What does it mean to pray, fast and give alms in Lent? Bishop explains it here

Jasjot Singh

Bishop José Gomez, Archbishop of Los Angeles and president of the United States Conference of Catholic Bishops (USCCB), explained in a simple way what prayer, fasting and almsgiving mean and why we Catholics should practice them during Lent.

The Catholic Church began Lent on March 2, a liturgical time of conversion in which we Catholics prepare for 40 days with prayer, fasting and almsgiving to celebrate Easter. During these weeks, the faithful are called to repent of our sins and change to be better and live closer to Christ.

On March 3, Bishop Gomez published a series of messages on his Twitter account explaining to Catholics in a simple and practical way what it means to pray, fast and give alms and how we can practice them during Lent.

The Prelate began by recalling that “the traditional spiritual practices of Lent are prayer, fasting and almsgiving. This is how Jesus lived and this is how he asks us to live.”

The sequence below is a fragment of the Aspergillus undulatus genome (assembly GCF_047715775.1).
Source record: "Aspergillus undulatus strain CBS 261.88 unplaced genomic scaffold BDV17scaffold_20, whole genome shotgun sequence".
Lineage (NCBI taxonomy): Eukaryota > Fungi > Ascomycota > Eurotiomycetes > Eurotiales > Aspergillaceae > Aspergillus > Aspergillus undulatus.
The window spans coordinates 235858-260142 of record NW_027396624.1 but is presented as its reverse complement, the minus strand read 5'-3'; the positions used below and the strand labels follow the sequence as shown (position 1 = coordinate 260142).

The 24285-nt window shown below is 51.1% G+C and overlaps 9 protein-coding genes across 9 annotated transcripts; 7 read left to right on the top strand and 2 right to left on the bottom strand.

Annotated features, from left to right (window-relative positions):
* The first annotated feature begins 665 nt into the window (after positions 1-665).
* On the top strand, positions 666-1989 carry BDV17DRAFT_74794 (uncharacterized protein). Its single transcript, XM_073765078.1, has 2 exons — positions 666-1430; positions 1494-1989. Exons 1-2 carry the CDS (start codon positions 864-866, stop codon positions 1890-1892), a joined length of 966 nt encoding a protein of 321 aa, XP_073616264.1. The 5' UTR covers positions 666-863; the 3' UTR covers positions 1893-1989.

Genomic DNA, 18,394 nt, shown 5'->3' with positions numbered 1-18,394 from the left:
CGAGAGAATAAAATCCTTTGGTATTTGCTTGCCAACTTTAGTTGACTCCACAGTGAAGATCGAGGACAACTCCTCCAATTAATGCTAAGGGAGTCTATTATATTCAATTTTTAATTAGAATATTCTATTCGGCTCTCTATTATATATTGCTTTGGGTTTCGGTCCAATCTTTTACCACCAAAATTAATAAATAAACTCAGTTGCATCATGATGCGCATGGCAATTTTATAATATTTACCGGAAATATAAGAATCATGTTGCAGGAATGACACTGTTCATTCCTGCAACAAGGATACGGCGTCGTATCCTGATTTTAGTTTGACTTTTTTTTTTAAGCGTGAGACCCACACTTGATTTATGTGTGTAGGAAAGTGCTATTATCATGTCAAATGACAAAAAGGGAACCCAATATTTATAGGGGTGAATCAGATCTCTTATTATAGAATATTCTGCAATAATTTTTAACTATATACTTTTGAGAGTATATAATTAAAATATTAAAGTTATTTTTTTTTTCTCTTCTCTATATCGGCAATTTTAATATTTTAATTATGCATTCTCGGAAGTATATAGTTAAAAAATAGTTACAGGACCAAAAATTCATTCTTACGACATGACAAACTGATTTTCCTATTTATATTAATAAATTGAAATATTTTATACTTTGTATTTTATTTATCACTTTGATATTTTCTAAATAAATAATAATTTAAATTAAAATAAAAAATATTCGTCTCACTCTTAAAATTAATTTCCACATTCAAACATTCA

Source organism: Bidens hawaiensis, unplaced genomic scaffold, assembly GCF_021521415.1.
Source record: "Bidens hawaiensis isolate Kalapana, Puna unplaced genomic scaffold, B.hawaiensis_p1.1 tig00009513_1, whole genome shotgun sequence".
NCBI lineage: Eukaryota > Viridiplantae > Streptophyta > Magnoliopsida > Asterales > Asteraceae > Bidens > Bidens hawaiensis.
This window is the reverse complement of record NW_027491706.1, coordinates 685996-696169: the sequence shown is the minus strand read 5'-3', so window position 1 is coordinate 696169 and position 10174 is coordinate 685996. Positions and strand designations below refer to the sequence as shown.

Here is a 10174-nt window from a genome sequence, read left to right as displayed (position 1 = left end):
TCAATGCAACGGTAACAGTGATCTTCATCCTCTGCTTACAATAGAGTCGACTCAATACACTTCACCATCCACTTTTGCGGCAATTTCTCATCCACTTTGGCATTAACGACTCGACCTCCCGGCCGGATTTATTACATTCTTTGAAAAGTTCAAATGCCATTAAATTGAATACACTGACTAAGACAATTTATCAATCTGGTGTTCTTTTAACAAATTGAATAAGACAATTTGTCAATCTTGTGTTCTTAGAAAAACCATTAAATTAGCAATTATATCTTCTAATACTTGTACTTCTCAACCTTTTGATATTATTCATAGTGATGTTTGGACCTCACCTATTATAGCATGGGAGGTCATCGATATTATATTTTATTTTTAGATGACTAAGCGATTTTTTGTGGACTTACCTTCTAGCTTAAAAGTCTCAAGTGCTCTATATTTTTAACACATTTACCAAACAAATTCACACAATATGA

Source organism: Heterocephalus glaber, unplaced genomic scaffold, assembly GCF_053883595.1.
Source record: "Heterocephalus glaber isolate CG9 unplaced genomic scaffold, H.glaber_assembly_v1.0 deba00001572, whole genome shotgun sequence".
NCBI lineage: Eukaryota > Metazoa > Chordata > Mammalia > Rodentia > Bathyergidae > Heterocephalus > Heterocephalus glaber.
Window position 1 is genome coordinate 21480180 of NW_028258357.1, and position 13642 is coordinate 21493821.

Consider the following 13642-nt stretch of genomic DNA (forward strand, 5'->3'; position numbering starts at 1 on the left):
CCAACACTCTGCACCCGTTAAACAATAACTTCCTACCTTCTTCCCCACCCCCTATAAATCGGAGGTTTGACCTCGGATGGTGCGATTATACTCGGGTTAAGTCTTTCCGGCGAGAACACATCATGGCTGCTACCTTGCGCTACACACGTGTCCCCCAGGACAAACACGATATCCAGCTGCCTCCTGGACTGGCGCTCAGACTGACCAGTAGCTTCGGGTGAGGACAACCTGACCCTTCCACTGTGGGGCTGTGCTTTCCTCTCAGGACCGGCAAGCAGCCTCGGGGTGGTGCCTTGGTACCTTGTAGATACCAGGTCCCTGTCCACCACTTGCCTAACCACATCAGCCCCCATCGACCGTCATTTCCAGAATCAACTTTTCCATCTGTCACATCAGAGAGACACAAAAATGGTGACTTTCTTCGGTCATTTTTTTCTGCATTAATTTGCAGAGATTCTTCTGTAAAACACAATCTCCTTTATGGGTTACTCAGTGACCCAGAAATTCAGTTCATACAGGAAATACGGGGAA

Then, Bishop Gomez said that “prayer is not complicated” and explained that praying “is simply talking to God, listening to him, reading his words in the Gospel.”

“Prayer is a personal conversation with God: telling him what is on your heart and then taking time to be quiet and listen to his voice in your heart,” he said.

Regarding fasting, the Prelate recalled that “fasting does not mean starving”, but “it simply means learning to live with less, trying to be less selfish”.

Specifically, “it means making small sacrifices, small offerings to God, in a spirit of penance and sacrifice,” he said.

Finally, he explained that “giving alms means being more generous, opening our hearts more and more to the needs of others.”

Although many think that it is only about giving financial help, Archbishop Gomez recalled that rather “it is about finding small ways to serve the people around us.”

“This Lent, let us try to make these three practices – prayer, fasting and almsgiving – part of our daily lives. When we live like this, we are becoming more and more like Jesus!” he concluded.

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